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I mentioned earlier in Lesson #2 that personalization is a great way to improve the quality of your subject lines, opening lines and cold email body copy.
Here are a few different data points from various case studies and pieces of research suggesting how much of a difference personalization can make in your campaigns:
That said, not all personalization is created equal. Getting personalization right is just as important as doing it in the first place.
Ever seen a message like the one below come through to your inbox? (image source: Customer.io)
Or, maybe you’ve received something like the equally bad: (image source: Customer.io)
That’s personalization gone wrong, and it happens because the database behind your list looks something like this: (image source: Customer.io)
So how do you get it right? First, there’s the obvious data hygiene issue. A simple review of the database would have uncovered obvious errors – from empty fields to inconsistently-formatted data.
Make a habit of regularly scrubbing and updating your list before taking any of the more advanced steps described below.
Using fallbacks (that is, field values that can be subbed in when data is missing or improperly formatted) helps too.
Keeping your list clean is one very small part of the battle. Beyond that, it’s up to you to apply the potential of personalization in smart, savvy ways.
Subbing in a first-name fill field is personalization 101. The most successful cold emailers know that you can do so much more to customize your messages – even if you’re still using a mass email sender.
Mike Sharkey, CEO and co-founder of Autopilot, suggests 2-3 personalizations per message as a “sweet spot”.
“Limit each email to two to three personalizations. You don’t want to seem creepy to your contacts.”
So beyond ‘FNAME’ replacements, what are some of your best options? Give any of the following a try:
Look for recent guest posts, LinkedIn Pulse articles or other pieces of content developed by the people you’ll be reaching out to. Then, personalize your cold emails with a compliment on the specific content piece.
Take the Mailshake template example below: (image source: Mailshake)
Although this particular template is asking for a guest post, you can see how similar messages could be setup to encourage sales connections.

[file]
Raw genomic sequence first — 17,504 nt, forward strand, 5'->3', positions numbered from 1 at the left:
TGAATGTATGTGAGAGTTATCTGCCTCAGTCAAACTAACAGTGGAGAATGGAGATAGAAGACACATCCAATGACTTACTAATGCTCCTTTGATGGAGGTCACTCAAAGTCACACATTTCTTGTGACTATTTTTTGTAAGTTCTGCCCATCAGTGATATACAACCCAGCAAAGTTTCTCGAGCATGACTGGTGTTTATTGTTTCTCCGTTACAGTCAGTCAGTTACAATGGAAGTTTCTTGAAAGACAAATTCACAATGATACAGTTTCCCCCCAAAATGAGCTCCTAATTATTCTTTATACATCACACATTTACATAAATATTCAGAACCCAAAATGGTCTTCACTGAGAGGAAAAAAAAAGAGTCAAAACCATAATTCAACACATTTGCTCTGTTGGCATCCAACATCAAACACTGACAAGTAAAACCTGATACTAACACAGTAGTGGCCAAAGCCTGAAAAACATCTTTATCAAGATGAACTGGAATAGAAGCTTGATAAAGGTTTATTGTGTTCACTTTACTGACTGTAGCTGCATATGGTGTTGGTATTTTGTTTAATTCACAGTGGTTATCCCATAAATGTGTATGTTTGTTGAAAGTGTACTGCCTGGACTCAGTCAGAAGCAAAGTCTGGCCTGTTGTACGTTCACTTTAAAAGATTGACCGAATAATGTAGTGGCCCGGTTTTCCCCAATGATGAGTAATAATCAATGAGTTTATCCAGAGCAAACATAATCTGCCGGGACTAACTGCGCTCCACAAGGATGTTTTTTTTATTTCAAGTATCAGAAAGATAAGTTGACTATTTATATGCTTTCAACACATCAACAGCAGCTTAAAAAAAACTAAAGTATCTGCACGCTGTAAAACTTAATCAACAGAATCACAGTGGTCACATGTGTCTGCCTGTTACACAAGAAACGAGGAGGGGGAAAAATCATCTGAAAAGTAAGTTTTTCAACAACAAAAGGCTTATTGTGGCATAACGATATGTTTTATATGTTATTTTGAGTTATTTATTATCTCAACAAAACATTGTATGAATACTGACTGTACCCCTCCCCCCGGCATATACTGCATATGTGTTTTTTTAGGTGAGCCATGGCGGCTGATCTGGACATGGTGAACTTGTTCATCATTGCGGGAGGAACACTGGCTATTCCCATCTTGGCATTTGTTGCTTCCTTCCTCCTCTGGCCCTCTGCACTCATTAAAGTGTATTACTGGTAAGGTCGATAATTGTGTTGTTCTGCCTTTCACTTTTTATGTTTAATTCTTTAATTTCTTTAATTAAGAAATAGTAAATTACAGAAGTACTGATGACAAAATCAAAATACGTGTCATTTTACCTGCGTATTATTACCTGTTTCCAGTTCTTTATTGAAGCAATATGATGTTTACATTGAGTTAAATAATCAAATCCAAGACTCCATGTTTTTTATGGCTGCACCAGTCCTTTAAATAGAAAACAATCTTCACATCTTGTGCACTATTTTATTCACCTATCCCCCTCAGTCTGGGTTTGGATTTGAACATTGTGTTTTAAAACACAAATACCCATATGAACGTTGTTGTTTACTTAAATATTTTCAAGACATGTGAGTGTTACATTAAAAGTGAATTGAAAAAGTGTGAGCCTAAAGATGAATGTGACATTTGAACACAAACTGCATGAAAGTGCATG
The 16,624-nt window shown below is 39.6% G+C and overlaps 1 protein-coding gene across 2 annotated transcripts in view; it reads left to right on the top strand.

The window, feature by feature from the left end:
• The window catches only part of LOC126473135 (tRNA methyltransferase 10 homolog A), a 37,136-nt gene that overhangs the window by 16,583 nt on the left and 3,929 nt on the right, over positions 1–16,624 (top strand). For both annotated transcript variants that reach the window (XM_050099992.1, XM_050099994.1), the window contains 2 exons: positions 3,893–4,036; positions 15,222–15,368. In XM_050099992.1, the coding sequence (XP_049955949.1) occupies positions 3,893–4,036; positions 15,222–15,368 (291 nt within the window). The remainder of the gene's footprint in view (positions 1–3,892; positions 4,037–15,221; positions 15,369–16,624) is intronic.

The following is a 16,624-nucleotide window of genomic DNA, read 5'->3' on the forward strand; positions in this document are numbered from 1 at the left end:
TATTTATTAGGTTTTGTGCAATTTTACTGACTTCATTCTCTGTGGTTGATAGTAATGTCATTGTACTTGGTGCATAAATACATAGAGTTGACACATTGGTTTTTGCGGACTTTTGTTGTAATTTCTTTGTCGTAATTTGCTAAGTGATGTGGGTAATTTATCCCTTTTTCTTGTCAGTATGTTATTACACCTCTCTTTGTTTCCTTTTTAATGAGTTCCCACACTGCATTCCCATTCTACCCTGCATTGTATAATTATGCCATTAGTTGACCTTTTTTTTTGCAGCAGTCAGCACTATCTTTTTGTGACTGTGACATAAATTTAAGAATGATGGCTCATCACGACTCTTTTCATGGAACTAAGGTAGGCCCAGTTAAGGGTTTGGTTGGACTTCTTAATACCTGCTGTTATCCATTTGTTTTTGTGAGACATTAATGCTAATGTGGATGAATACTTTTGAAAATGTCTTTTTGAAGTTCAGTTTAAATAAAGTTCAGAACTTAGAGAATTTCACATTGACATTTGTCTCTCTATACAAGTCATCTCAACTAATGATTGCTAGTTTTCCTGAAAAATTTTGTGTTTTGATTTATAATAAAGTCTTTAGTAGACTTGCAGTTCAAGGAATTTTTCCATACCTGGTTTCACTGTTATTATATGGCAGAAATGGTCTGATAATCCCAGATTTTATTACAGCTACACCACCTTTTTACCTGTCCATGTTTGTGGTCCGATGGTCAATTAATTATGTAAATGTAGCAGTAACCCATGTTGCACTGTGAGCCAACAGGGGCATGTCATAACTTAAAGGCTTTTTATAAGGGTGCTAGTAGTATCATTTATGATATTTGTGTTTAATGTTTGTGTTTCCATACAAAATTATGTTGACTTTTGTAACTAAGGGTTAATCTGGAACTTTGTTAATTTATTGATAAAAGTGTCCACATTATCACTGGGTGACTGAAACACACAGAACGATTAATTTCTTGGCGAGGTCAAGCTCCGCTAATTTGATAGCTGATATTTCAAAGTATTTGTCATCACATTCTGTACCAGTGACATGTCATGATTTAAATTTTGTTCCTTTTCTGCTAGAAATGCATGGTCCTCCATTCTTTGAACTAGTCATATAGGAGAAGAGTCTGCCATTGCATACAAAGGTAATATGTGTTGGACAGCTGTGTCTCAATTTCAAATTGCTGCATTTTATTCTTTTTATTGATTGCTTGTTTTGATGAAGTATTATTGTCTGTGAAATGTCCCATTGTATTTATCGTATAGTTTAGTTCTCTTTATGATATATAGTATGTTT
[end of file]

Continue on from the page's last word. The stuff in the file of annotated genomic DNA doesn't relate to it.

You can personalize more than individual form fields. If your email sender supports dynamic content, you can automatically adjust your entire body copy, CTA or other element based on data stored in your customer list.
Here’s how Campaign Monitor sets it up: (image source: Campaign Monitor)
Here, the email automatically detects whether or not the recipient has been tagged in the customer list as a “friend”, “VIP”, or other subscriber. The CTA can then be updated on-the-fly to provide the offer that’s most relevant to their needs.
Think outside the email box. Personalize your messages by including custom demos or by redirecting prospects to landing pages that have been tailored to their specific needs.
Proposify’s Kyle Racki shares a cold email example from FullStory that included a 30-second demo interaction (which he – unsurprisingly – called the best cold email he’d ever received): (image source: Proposify)
If you’re a solo entrepreneur, you’ll send from yourself. But if you’re part of a larger company with multiple sales reps, one of the best things you can do to personalize your messages is to ensure they come from the right person.
Take one of Hubspot’s lead magnet follow-up emails as an example. Initially, the click-through rate for the email from the company was 0.73%.
The more advanced types of personalization described above are only possible if you have comprehensive data on your prospects.
Your success, therefore, comes down to your research and your ability to gather data. In particular, Diane Potter of Customer.io suggests collecting as many of the following data points as possible:
I’d add the items below to her list: